In 1944, the Japanese army sent a man named Hiroo Onoda to the small Philippine island of Lubang with orders to guard the island until the army sent for him. Shortly after Onoda landed Allied forces took the island, killing or capturing all of the Japanese soldiers save for Onoda and three comrades. Onoda took the men into the jungle and hid there.
The Japanese surrendered in August 1945, but no one in the Japanese military got word to Onoda and his men. As time went by, locals tried to convince them that the war was over but the soldiers believed that every note left and every leaflet dropped was a trick of the enemy. The emotional and physical strain growing, the four soldiers started to fired on the locals. One of the four was eventually killed in a skirmish. Another walked away.
Onoda and his single remaining comrade, Kinshichi Kozuka, lived together in the jungles of Lubang until 1972, when Kozuka was shot by Filipino police. News of Kozuka’s death alerted Japan to the possiblity that Onoda, who had been declared legally dead years earlier, was still alive. Eventually, he was found by a traveling student, who arranged a meeting between Onoda and his one-time superior officer. In 1974, they met on Lubang and Onoda’s superior officer told him that the war was over. In 29 years of hiding, Onoda and his men had killed a reported 30 people and injured over 100 more. Nevertheless, Onoda was pardoned by Philippine President Ferdinand Marcos and given a hero’s welcome in Japan.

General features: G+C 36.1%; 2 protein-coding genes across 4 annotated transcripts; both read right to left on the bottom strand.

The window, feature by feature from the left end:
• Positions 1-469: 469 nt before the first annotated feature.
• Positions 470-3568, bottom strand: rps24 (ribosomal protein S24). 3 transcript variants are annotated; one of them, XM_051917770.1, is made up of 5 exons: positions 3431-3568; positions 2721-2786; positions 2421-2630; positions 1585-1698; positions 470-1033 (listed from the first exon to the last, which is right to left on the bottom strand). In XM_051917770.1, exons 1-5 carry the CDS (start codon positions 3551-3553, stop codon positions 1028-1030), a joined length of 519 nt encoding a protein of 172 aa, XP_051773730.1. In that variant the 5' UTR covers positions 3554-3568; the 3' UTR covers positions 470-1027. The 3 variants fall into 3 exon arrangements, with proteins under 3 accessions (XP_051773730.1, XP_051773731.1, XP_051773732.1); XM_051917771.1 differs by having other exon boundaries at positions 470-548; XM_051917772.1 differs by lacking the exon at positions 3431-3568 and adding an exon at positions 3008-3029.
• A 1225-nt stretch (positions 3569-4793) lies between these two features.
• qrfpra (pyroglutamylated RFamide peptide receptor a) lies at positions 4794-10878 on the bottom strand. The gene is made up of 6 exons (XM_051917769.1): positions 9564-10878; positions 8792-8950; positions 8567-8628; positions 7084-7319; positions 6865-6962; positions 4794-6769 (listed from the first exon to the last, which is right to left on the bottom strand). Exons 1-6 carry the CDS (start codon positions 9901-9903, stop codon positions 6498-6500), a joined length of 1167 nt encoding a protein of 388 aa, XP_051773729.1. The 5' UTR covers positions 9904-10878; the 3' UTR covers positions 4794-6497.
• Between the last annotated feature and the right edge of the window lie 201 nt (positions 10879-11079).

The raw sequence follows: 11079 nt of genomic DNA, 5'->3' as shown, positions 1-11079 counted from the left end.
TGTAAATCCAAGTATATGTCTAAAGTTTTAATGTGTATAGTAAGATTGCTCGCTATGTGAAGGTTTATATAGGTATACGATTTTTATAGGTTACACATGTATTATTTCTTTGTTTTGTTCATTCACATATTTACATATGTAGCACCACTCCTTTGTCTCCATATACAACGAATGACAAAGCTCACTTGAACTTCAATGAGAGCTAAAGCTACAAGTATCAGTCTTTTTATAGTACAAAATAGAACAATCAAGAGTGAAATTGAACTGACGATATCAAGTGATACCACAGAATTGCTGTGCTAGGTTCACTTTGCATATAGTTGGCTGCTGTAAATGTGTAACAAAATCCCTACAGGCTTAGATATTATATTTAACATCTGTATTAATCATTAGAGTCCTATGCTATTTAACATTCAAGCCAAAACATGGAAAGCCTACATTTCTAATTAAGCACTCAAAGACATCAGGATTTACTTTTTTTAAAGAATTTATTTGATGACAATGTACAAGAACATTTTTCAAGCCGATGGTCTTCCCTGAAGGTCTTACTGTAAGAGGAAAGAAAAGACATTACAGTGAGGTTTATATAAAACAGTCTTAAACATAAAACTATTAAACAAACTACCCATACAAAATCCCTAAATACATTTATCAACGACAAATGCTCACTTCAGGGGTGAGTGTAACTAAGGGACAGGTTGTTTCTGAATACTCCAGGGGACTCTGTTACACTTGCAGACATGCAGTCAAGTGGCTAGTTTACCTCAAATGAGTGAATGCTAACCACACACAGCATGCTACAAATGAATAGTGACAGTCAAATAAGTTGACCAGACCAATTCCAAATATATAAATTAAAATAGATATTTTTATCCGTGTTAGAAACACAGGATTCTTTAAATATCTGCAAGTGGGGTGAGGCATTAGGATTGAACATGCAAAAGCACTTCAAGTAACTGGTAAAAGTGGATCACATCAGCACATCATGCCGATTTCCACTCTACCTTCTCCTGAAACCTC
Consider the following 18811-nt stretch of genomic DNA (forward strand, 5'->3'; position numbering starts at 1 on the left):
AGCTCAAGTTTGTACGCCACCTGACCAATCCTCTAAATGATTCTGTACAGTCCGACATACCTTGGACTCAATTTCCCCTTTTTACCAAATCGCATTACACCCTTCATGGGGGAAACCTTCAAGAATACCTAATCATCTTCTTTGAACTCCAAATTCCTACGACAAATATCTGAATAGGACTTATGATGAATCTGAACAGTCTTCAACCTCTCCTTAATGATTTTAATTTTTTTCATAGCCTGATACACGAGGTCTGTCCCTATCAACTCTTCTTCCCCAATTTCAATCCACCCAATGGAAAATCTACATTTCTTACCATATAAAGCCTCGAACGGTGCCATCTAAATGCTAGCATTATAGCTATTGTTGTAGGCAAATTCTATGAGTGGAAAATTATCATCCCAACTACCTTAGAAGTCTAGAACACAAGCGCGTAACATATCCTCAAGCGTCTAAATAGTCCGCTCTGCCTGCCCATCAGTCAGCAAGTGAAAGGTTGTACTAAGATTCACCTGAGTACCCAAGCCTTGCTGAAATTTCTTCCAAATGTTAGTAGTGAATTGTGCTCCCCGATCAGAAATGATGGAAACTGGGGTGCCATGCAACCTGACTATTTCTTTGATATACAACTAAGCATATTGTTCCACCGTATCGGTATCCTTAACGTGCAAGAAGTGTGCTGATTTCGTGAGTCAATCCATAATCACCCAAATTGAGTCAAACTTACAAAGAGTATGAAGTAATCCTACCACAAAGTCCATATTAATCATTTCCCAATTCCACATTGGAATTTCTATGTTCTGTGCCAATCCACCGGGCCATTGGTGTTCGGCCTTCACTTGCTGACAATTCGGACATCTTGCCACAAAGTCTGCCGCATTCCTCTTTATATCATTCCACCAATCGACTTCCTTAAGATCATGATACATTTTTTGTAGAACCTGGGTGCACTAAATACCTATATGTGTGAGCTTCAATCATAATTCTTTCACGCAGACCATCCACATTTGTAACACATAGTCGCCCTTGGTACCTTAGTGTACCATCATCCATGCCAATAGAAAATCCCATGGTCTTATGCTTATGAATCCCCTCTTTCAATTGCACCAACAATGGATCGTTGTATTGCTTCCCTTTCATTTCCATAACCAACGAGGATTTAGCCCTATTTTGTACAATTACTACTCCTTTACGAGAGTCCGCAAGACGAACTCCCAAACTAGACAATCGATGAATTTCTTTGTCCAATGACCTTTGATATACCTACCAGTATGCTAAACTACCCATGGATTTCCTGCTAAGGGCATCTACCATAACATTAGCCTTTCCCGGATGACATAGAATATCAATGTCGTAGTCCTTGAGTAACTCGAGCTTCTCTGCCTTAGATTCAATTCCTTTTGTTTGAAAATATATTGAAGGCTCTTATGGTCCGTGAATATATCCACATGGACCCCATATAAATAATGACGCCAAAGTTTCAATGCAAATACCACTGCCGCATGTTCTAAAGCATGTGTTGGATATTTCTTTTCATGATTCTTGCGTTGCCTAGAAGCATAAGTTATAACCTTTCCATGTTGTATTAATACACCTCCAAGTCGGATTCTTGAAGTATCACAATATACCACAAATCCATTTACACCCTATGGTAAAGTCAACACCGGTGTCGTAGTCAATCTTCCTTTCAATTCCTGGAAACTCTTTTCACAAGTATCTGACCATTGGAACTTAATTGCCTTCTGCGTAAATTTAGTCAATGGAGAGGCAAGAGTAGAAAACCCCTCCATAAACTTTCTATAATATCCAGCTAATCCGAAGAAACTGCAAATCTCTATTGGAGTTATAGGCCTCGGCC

I mention this only because Ron Paul received 16 percent of the vote in yesterday’s Republican primary in Pennsylvania.